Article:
Running a TV network these days isn’t as easy as A-B-C. But
The network, fueled by Shonda Rhimes dramas "Grey's Anatomy," "Scandal" and "How to Get Away With Murder," was one of the few broadcasters that saw its ratings grow in the recently ended season — a welcome reversal in an industry that has been grappling with steep declines.
And when ABC President Paul Lee addressed reporters Tuesday at the Television Critics Assn. press tour in Beverly Hills, he touted last season's triumphs and predicted its roster of new shows for the 2015-16 season will keep the momentum going.
"We're obviously very pleased," Lee said. "We really think we managed to take the ABC brand forward again ... As we look through to next year, I really think we have another great slate coming out."
The coming season includes terrorism thriller "Quantico," serial killer drama "Wicked City" and the anticipated mockumentary-style comedy "The Muppets."
ABC's regular season ratings were up 5% in the important demographic of viewers aged 18 to 49 that advertisers pay a premium to reach. The network was ranked third, behind CBS and NBC, by attracting an average of nearly 8 million viewers a night. Advertisers were also encouraged by the Walt Disney Co.-owned network's strength, with ABC notching the biggest gains in the annual advertising sales market that unfolded last month in New York.
ABC negotiated rate increases of about 5%, according to a recent report last week from Morgan Stanley research analyst Benjamin Swinburne. At the same time,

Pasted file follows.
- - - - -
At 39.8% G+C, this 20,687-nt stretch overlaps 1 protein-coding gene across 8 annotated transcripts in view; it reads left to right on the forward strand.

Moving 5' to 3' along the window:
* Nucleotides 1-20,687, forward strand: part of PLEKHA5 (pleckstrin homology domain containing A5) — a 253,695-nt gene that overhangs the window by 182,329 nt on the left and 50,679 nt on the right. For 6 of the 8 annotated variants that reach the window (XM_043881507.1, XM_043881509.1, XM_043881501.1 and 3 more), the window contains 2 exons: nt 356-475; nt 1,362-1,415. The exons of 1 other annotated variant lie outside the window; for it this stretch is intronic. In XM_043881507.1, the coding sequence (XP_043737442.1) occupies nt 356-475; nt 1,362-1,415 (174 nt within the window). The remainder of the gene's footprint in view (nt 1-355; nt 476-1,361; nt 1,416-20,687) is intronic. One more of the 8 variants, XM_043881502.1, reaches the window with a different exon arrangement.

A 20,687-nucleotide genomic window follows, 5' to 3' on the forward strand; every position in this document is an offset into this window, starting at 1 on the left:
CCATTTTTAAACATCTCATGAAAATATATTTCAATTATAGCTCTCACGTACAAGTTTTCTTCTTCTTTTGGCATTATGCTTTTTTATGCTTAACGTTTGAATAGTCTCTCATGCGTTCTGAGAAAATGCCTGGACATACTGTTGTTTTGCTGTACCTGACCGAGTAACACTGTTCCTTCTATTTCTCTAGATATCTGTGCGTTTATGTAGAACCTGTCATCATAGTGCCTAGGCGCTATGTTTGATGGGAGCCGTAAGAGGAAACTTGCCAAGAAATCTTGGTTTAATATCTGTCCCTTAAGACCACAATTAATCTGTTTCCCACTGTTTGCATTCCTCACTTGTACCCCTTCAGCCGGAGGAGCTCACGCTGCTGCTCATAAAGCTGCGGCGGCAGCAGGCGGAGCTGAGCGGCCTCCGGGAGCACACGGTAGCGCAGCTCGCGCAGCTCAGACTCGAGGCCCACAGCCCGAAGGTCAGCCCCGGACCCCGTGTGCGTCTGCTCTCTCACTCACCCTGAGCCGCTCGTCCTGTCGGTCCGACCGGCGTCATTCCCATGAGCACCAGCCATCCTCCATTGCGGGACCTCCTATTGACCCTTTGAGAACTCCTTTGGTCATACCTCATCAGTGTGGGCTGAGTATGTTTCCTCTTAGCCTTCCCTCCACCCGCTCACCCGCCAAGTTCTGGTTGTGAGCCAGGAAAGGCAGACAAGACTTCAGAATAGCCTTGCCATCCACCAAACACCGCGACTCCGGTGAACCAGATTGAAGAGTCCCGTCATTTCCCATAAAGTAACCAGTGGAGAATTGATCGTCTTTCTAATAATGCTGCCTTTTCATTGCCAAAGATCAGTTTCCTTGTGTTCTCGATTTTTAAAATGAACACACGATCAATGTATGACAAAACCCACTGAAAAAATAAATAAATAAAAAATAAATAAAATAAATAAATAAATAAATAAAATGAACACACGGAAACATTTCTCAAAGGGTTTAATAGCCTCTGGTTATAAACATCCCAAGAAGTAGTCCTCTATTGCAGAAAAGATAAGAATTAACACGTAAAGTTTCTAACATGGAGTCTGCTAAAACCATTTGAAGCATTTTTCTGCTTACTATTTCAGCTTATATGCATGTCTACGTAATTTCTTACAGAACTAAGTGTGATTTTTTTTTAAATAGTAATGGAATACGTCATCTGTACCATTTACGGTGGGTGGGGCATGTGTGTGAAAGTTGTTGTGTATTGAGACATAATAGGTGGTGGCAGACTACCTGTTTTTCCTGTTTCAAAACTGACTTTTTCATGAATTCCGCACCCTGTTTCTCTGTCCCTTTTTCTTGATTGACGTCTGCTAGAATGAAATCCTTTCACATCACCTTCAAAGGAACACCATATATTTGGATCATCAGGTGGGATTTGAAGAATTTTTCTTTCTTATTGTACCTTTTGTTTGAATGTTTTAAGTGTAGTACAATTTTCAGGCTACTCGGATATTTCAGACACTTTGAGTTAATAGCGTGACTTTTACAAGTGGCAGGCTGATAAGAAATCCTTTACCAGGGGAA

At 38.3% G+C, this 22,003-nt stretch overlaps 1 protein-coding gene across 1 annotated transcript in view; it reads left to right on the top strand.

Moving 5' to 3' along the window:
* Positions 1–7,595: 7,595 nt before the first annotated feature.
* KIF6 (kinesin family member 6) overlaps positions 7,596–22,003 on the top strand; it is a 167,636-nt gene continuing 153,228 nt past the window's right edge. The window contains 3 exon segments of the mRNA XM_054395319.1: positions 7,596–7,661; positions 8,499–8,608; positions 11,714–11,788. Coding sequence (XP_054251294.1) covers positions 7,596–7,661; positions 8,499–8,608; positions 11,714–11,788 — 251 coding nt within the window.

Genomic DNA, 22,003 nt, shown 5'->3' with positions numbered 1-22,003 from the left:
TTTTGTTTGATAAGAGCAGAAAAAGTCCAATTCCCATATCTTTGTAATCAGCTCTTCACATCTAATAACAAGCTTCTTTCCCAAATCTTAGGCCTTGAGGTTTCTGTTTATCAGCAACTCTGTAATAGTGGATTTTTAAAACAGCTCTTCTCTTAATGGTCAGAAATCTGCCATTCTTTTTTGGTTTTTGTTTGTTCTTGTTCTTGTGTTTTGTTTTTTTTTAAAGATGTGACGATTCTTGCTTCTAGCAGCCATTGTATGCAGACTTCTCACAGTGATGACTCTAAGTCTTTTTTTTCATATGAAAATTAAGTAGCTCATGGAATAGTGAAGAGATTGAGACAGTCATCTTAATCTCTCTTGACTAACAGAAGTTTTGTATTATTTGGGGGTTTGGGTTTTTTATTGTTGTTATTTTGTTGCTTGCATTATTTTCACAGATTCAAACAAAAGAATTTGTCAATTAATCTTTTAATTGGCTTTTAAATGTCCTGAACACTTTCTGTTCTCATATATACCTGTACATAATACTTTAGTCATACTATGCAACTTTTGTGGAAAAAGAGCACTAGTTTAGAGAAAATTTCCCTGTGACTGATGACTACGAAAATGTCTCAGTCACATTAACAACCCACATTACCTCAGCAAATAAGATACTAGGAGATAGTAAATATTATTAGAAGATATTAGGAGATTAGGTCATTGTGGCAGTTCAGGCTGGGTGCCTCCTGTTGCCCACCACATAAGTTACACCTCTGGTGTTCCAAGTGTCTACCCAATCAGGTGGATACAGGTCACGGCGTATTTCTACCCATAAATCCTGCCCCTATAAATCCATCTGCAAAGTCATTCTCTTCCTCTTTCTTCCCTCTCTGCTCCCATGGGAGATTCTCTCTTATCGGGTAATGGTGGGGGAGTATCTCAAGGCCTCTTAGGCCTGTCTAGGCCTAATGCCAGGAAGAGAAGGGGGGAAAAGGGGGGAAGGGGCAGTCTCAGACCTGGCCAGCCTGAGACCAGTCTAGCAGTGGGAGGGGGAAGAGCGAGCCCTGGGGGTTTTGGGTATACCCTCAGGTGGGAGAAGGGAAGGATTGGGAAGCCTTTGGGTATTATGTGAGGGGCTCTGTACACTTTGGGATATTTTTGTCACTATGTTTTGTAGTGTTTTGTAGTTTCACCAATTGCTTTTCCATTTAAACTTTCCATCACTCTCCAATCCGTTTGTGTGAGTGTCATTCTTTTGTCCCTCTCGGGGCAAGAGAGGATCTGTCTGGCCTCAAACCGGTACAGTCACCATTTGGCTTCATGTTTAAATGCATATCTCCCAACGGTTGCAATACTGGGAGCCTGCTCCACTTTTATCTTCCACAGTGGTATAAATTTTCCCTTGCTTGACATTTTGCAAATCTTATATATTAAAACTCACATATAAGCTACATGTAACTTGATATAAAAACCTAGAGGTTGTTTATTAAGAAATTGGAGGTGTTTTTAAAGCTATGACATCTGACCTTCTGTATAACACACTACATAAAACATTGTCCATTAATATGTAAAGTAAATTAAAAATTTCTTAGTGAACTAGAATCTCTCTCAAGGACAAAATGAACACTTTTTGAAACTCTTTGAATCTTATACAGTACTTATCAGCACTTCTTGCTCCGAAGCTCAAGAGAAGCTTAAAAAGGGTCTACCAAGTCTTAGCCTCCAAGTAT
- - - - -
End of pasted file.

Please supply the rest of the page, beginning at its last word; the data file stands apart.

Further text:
Overall, the so-called upfront advertising market was down for a second straight year. Advertisers have projected lower ratings across the board, so the overall haul has declined.
Lee, a native of Great Britain, took over ABC five years ago after heading up millennial-geared ABC Family. During that time, the TV business model has been turned on its head as video-on-demand streaming services like Netflix and
Viewers are spending considerably more time consuming content on devices, and less watching TV the old fashion "linear" way, following the network prime-time schedule. About half of the TV homes now have digital video recorders, and ABC's shows do particularly well when factoring in the delayed viewing.
ABC and other broadcast networks recognized several years ago that, in this increasingly fragmented landscape, they couldn't just rely on advertising dollars to support their operations. ABC and other networks now charge pay-TV providers for the rights to carry ABC station signals.
In addition, the network has also made great strides in producing its own content rather than buying shows from an outside studio. Owning its shows allows the network to profit in success and maximize the revenue from international sales.
The abundance of delivery systems and revenue streams, in turn, has helped keep modest-performing shows in their portfolio.
"Broadcast 10 years ago was really driven by one revenue stream--and that's advertising," Lee told reporters. "Now we have a much more sophisticated model where we're driven by dual or even triple streams ... it allows you an ecosystem where you can truly create a portfolio of shows. 'American Crime' may not have been made 10 years ago."
And as recent months have seen some linear networks experiment with releasing an entire season at once (i.e. NBC's "Aquarius," and soon Starz with "Flesh and Bone" and "Da Vinci's Demons") in the footsteps of streaming services like Netflix, Lee said he's not succumbing to the method, at least not yet.
But he does credit the on-demand era, which has helped ABC shows like "Scandal" find an audience, with fueling serialized storytelling with morally ambiguous characters.
"Five years ago there were all sorts of rules in broadcast that were written in stone," Lee told reporters. "We are in a world that is a much more complex world and we're enjoying it."
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